The further I get into the translation the more problematic I find it. Chunks are left out and Howard misses the golden opportunity again and again to translate 人马 as man and horse. Instead it’s completely left out. The man and horse together against the wolves is a vital point in the passage of Chen Zhen’s first wolf encounter.

He also misses the chance to translate the part where the horse and man’s fear resonate together.

I don't think it's fair to the reader not to say in the translator's introduction that chunks were deleted.

That said, there are some lovely touches which are classic Goldblatt. Unfortunately they are few and far between.

Kevin McCready, April 28, 2010, 5:20a.m.

# 10.   

@Kevin: "It's got Howard's name on it, so the notion that "the publishers made me do it" doesn't wash."

That's both naive and unfair not just to Goldblatt, but to translators and authors in general.

I have translated several full-length books for publication. In my experience, there are many factors working against a translator "controlling" the final version of his or her work:

1) The contract: It may not allow the translator to make changes to the edited version;

2) Tight deadlines: Even if the editor is willing to accept some suggestions, neither the translator nor the editor may have time to discuss many of them;

3) The editor: Like translators, editors are proud of their work, even arrogant about it at times. Current publishing practices are based on the idea that the publisher owns the rights to the work, and in the end, the editor will do pretty much what s/he wants with the text.*

None of this is to defend Goldblatt or his translation of Wolf Totem. It is simply to say that we need to remember that the relationship between the translator's draft and the published book is a murky one.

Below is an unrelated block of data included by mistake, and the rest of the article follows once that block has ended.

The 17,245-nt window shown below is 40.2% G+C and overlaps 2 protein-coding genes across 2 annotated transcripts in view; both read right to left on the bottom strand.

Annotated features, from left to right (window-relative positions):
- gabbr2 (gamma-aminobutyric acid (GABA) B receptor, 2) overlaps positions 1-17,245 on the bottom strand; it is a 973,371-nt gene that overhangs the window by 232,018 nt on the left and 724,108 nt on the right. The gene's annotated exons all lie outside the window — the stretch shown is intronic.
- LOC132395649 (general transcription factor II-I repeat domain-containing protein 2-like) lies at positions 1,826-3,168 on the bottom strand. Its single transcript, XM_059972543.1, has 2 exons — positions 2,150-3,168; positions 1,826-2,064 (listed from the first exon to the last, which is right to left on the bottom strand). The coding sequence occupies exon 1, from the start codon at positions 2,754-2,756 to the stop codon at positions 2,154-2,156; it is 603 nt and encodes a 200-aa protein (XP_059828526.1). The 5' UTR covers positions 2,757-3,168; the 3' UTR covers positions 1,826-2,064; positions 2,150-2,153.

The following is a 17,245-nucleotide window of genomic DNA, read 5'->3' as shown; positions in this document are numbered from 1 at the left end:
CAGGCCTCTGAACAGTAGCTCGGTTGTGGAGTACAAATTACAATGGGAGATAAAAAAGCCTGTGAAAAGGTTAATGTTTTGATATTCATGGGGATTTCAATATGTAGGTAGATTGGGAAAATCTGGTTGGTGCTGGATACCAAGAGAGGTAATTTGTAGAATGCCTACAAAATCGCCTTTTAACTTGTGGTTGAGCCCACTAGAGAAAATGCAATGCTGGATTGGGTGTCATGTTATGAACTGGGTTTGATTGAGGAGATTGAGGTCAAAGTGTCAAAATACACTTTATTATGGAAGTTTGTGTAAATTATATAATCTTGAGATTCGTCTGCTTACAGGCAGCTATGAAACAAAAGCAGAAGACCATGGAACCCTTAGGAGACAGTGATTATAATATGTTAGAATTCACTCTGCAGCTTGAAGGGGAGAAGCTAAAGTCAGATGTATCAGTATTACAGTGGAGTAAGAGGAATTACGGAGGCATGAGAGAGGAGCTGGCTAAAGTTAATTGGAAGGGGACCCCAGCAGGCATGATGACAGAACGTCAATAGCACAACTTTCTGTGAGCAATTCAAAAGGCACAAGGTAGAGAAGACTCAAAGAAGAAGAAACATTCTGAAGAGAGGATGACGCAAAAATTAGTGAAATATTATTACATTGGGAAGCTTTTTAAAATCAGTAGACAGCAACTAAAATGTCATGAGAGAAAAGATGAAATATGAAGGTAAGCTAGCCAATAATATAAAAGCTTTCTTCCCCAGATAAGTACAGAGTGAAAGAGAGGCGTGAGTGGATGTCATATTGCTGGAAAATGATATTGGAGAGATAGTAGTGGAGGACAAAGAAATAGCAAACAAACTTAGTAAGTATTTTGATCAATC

That said, publishers in the West seem to have just a handful of translators in mind when they buy the rights to render a Chinese text in English. Goldblatt is at the very top of that list, and that is a real achievement for him.

But the bottom line is that demand for Chinese-to-English literary translation is on the rise, and Goldblatt is both very busy and no longer a young man. This means others will get a chance too. I would caution, however, that newer hands rarely have the negotiating weight of a Goldblatt, and I think most of us will quickly realize that the "ideal" translation contract -- sufficient time to research, draft and rework a text before delivery; the right to suggest or even veto editing changes which represent a distortion of the original; decent pay -- is not easily obtained!

Bruce Humes
Chinese Books, English Reviews

 Bruce, April 28, 2010, 7:24p.m.

# 11.   

However you wish to assign responsibility for the final manuscript, the larger issue here is that nitpicking a translation on a word-by-word basis is not a very fruitful method of critique. Specific examples of inaccuracies may be useful for illustrating a larger trend, and of course renderings that are flat-out factually wrong might be symptoms of overall carelessness, but the Goldblatt renderings contested in Kevin McCready's first comment are defensible on stylistic grounds. Certainly, having "not a peep" and "won't be a party" on the first page of Wolf Totem would alter the tone just a bit.

It's also interesting that the bland examples in that comment seem to run counter to Zheng Yongkang's suggestion that Goldblatt exoticizes his translations.

 jdmartinsen, April 28, 2010, 10:43p.m.

# 12.   

I've been in the situation too of editors having control of my translations and disagreeing with them, sometimes strongly. But in the final washup it's still my decision whether to put my name on it or not.

JDM, I have to disagree that the examples I've cited are minor. Of course they alter the tone. They alter it closer to the original text. I was particularly disappointed that the first mention of 图腾 was excised. This, remember, is the Chinese title. It's clearly a statement of one of the central concerns of the novel and shouldn't have been excised. It seems the editorial intent has been to make it into an action novel and leave out the philosophy. Pity.

Further problems. HG translates 他揉去眼睫毛上的霜花 as “rubbed his eyes to clear away the mist”. This is a simple mistake and should have been picked up. Again supporting my contention that this was a rushed job.

短兵相接 translated as encounter. skirmish better But of even greater importance the text referred to the horse’s skirmish with the wolves not Chen Zhen’s. The horse was the real hero of the first battle which is the point of the text. This change, again, is unacceptable.

Kevin McCready, April 29, 2010, 3:58p.m.